Who is Giachand Motwane?

This article originally appeared on my blog http://lifeofpradeep.wordpress.com. I recovered the post using Wayback Machine.

I usually link to Wikipedia articles when I mention things that many people outside of a certain region/religion/group might not know about. Yesterday, while writing the article about my listening to the radio, I tried to connect to the article on All India Radio 107.1 FM channel. However, the article was not helpful and did not make any sense connecting to.

It did not make any sense because the page was for AIR FM Rainbow which is what AIR has named its FM stations that are broadcast to 12 metros in India and did not have anything unique on the Mumbai transmission.

Being a Wikipedian, I wanted to fix this. I hence went back to the page on All India Radio and read it up. That seemed in much better shape. Most of the information seemed link to a bunch of documents that All India Radio had put up on its website – interestingly, in Hindi and English. Reading up on history, I found out that Radio Club of Bombay was credited with the broadcast of the first programme in India in June 1923. Being from Mumbai, my interest was piqued.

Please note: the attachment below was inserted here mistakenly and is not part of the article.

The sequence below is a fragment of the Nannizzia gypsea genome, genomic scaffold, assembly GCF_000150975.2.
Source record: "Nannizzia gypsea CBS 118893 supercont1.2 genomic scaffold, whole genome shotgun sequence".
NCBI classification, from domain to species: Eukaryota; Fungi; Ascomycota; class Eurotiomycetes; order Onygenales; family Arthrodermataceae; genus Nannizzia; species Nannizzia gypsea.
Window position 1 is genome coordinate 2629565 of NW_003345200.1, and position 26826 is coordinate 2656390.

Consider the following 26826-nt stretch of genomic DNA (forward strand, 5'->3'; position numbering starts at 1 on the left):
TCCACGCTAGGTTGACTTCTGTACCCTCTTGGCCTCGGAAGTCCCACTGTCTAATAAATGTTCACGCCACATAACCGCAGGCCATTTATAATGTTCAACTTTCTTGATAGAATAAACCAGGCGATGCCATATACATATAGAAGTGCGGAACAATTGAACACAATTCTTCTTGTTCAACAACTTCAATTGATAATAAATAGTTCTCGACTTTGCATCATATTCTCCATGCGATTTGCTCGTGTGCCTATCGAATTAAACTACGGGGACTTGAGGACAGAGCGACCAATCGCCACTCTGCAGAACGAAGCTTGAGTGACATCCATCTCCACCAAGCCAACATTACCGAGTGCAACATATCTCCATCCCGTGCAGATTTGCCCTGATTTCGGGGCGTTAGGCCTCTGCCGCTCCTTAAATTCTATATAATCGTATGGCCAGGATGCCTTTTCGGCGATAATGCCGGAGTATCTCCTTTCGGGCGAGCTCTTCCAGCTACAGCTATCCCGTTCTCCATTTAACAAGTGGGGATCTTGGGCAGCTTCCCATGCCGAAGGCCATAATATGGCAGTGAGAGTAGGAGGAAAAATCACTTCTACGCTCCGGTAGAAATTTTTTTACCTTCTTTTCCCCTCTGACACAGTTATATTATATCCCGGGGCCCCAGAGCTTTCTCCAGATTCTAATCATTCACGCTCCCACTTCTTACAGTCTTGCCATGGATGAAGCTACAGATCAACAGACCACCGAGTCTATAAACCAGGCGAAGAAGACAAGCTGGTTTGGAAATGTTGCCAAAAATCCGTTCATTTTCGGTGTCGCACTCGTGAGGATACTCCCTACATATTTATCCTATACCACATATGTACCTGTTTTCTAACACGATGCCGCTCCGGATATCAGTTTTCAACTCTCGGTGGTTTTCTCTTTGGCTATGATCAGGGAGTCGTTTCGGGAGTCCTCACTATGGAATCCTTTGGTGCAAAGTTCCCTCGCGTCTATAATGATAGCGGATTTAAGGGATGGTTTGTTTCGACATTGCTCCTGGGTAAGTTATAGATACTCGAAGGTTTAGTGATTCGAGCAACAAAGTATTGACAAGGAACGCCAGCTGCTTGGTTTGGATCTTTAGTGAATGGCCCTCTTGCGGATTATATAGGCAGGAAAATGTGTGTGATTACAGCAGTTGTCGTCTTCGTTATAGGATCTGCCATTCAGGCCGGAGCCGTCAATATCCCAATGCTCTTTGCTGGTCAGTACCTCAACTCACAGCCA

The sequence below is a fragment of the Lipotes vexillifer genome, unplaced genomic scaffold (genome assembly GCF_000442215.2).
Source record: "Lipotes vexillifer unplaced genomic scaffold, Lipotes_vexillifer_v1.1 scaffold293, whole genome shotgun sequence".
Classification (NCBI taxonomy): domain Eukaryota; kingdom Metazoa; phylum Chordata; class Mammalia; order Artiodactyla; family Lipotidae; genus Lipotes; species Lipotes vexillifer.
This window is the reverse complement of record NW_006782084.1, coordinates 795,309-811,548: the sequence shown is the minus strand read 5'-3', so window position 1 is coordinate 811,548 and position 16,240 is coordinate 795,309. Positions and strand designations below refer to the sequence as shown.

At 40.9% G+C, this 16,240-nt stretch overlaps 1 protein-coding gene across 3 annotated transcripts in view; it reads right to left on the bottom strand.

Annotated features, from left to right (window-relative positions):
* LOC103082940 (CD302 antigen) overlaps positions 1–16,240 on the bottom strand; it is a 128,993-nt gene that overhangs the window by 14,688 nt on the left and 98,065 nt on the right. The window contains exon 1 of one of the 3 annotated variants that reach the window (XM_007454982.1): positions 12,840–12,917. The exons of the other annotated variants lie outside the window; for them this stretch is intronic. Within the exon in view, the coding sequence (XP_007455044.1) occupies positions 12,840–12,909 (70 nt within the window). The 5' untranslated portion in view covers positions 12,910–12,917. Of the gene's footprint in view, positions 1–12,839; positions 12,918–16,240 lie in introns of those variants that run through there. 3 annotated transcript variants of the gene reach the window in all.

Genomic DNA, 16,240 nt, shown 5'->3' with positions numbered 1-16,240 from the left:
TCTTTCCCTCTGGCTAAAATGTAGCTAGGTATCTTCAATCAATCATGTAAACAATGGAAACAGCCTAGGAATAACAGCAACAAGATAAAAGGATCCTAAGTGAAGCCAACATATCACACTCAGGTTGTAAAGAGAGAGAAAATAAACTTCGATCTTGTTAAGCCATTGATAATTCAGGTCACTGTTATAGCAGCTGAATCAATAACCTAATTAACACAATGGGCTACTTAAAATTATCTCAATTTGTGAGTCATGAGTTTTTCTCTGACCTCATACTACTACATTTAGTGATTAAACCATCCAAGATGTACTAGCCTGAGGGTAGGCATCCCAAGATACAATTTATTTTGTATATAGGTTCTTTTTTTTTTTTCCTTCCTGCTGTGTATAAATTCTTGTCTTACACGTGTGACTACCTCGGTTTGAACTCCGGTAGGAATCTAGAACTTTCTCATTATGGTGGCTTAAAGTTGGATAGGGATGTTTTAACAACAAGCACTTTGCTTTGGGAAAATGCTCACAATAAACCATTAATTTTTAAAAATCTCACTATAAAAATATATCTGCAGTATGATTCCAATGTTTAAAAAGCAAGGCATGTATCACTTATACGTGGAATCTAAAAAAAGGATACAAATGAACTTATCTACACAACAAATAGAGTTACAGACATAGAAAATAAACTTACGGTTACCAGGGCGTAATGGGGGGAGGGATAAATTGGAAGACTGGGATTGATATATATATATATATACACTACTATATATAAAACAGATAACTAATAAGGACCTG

There is no Wikipedia page on the Radio Club, nor is there much scholarly work written about this broadcast except by one Dr. Alisdair Pinkerton from the Department of Geography of the Royal Holloway from the University of London. The paper (found here), titled, “Radio and the Raj: broadcasting in British India (1920-1940)”, credits Giachand Motwane as the first person who made a recorded radio transmission in India in June 1923. These were apparently made under the call sign, “2-KC”. Unfortunately, Pinkerton states this solely on the basis (or has referenced it so) of the website of a company that Motwane later founded.

I later looked for more information on Radio Club and wondered if it is the same as the social club in South Mumbai called Radio Club. It seems it is. Currently called the Bombay Presidency Radio Club Ltd, it seems to be the same club that did some pioneering work in broadcasting in British India. So, I am still looking for more sourced information on who was Giachand Motwane.

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